|Now that I’ve begun a series of articles intended to reveal all (that I’ve found) appearances of Livingston Hopkins’ recurring comic strip character, Professor Tigwissel (plus Hopkins’ Tigwissel-prototypes), it’s time to resume another Super I.T.C.H. series, Pre-YK Talkies.|
One major reason I’ve been offended by the insistence in published books & articles, that the comic strip was invented with the October 25th, 1896 New York Journal appearance of the cartoon story, “The Yellow Kid and His New Phonograph”, by Richard Felton Outcault, is that this inaccurate claim has carried with it the implication that few, if any, sequential comics existed prior to that date. Further, this claim has been was so widely and strongly accepted, that many Comics History “scholars” seemingly have made little effort to verify it — spending most of their careers studying comics after the accepted 1896 “debut”. The result being that the pre-1896 works of many great comic strip artists — such as Livingston Hopkins — have been largely ignored.
Click on any picture to make it larger.
In my search for pre-October 1896 examples, I’ve noticed a pattern wherein non-human objects from which human voices could emerge, appear to have presented a dilemma for comic artists whose normal pattern was to place dialogue at the bottom of panels, rather than in the panels as part of the art. Part of the joke here involved the surprise of a human voice emerging from a non-human. This often forced artists to used to doing it, to visually depict that human voice inside the panel, with the art, so as to avoid confusion regarding from where/whom those spoken words had come from. To this end, in Victorian Age comics, one can often (though not always) find word balloons and in-panel dialogue emerging from such talking non-humans as telephones, phonographs, and parrots.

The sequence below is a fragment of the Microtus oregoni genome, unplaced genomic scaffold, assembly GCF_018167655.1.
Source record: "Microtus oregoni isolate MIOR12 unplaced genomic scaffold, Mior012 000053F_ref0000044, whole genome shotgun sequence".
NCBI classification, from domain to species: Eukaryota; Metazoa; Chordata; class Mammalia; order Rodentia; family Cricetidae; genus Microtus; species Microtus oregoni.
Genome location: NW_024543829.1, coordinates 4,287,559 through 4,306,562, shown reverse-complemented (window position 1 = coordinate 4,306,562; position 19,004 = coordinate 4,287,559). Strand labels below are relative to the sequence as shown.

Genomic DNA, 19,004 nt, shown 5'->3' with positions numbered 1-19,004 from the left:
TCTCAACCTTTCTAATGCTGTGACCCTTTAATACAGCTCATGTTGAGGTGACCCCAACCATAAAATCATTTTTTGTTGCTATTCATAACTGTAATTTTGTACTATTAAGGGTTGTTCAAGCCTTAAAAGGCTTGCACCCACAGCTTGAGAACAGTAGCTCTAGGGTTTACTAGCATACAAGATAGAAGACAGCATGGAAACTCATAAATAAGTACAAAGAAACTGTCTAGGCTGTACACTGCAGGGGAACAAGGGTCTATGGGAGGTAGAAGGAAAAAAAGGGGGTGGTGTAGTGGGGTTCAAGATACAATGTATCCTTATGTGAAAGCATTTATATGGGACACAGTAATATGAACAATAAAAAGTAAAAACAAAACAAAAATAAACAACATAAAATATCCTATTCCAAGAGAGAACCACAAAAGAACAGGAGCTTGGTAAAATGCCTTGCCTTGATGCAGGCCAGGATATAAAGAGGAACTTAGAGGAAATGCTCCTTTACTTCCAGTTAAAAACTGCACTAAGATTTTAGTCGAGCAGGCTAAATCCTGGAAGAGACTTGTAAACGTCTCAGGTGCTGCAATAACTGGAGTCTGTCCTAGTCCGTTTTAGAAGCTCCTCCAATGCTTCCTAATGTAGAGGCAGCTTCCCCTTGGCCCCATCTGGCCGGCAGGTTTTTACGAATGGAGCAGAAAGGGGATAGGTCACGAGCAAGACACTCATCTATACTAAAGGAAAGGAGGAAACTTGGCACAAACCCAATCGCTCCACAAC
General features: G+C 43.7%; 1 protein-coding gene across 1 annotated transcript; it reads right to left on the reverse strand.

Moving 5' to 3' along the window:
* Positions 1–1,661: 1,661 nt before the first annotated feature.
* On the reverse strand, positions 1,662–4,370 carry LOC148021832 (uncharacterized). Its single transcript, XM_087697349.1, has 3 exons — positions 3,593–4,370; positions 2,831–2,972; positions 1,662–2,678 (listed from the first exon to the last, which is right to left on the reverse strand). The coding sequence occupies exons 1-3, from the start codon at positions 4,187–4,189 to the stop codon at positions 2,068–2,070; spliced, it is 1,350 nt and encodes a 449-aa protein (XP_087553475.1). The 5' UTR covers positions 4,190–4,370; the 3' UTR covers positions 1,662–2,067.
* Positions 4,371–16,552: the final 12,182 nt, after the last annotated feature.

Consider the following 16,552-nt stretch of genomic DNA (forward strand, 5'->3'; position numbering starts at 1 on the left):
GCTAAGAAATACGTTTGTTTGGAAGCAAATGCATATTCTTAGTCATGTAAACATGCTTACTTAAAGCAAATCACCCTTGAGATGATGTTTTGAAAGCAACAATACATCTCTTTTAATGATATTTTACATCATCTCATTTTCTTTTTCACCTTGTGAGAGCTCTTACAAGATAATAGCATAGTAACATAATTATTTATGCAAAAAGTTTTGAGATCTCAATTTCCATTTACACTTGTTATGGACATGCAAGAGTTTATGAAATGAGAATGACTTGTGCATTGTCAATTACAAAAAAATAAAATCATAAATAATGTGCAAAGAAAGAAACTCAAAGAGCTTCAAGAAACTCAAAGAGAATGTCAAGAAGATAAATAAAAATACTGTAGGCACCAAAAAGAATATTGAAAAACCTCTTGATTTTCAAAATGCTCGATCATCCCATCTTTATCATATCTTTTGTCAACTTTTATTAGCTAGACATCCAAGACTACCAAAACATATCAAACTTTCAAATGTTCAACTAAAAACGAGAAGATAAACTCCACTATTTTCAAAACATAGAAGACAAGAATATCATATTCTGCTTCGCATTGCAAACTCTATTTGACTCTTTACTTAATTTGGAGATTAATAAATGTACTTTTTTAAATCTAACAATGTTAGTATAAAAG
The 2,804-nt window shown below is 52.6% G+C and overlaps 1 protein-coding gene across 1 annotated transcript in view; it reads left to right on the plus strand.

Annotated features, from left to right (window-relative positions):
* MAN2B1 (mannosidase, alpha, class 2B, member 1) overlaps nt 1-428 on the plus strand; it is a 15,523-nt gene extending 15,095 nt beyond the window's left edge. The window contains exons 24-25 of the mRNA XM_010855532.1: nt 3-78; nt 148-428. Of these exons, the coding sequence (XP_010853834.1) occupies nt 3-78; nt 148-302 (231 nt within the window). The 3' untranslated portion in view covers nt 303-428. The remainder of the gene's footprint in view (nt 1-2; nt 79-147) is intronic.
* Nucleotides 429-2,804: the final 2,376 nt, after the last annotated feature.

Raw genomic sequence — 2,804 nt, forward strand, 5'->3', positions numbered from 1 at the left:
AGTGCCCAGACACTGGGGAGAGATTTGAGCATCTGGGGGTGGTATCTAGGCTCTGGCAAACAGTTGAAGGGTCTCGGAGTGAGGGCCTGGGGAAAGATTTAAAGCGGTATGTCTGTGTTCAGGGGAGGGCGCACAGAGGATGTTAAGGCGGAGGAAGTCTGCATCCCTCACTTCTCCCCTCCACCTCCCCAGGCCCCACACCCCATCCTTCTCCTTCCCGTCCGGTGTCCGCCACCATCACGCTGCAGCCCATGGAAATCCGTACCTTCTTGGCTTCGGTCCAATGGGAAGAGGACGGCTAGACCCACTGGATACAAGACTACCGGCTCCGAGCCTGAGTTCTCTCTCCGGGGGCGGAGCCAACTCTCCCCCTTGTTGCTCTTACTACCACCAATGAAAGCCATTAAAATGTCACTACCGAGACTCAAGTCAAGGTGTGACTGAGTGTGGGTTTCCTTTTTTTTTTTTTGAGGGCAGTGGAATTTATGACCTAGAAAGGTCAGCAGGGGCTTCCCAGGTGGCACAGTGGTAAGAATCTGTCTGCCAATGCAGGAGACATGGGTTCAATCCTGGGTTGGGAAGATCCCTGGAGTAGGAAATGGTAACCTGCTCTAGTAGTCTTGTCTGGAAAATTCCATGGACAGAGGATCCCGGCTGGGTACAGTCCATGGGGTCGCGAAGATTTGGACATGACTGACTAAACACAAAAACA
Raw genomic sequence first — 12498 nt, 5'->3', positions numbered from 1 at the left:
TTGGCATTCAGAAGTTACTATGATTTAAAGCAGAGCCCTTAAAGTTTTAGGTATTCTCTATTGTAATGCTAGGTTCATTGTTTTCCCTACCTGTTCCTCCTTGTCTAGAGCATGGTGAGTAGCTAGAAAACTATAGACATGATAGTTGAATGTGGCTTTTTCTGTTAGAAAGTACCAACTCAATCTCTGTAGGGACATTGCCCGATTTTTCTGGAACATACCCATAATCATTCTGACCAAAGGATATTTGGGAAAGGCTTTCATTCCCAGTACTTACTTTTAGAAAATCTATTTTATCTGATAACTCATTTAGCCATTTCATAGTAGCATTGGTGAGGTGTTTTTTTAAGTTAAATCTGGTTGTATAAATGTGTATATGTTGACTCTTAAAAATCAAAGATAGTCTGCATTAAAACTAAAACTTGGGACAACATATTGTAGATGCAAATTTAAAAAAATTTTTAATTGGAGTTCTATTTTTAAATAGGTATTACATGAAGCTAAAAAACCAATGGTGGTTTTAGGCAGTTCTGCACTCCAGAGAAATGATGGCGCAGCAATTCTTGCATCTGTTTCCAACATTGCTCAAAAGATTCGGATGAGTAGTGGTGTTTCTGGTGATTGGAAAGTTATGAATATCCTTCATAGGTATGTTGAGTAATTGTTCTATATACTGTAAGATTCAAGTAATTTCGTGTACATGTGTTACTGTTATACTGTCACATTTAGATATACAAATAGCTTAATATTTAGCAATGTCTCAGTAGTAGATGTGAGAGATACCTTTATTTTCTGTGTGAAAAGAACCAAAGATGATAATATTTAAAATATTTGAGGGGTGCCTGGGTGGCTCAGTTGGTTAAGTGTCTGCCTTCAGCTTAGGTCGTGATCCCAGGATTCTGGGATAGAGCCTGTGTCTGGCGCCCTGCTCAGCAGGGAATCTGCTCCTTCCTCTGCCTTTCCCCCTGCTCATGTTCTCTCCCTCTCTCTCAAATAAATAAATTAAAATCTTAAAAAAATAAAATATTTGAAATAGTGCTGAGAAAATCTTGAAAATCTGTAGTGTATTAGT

Above, and right, we see two primitive examples from advertising cards, both of them two panels, and involving a person in one panel reacting to a voice which had come from a hidden source in the other panel. The top example, from 1884, simply involves a boy talking into a metal pipe. The side example, circa 1870s/1880s, has a more complex joke involving a man reacting to what a parrot speaking through a telephone just said. The joke being that the man assumes the voice had come from a person.
|Beneath, in the famous October 1896 Yellow Kid strip by Outcault, we find basically the same joke. The Yellow Kid is reacting to a voice emerging from a phonograph, assuming it to be the authoritative words of a human, only to learn in the end that the voice was that of a parrot. Note also that, until the final panel, the human Yellow Kid does not himself use word balloons, but rather “speaks” via the in-panel dialogue written across his shirt.|
|Following are a few more complex examples. Below, a sequential strip from the July 19th, 1890 issue of the British comic publication Scraps, depicting the evolution and replacement of man by machine (a phonograph). The use of the word balloons placed at the start and end are crucial to this strip, signalling the completion of the transformation.|
|Next, a five-panel sequential strip involving a parrot, and a talking dog, with all dialogue in word balloons absolutely crucial to understanding the story. The parrot initially tricks the dog into thinking that a human has called to him, with the trick at the end turned back on the parrot. By British artist James A. Shepherd, published in the periodical Boys’ Own Paper, on February 21st, 1891.|
|Finally (for today), a series of advertising cards published in 1877 by Louis Prang. These four individual strips are all part of the same thematic series, depicting a variety of scenarios in which people are engaged in deceptions made possible by the recently invented telephone. In each, telephone poles are used as panel borders, breaking the scenes apart and giving them a sequence, with the participants’ in-panel dialogue travelling across the telephone lines.|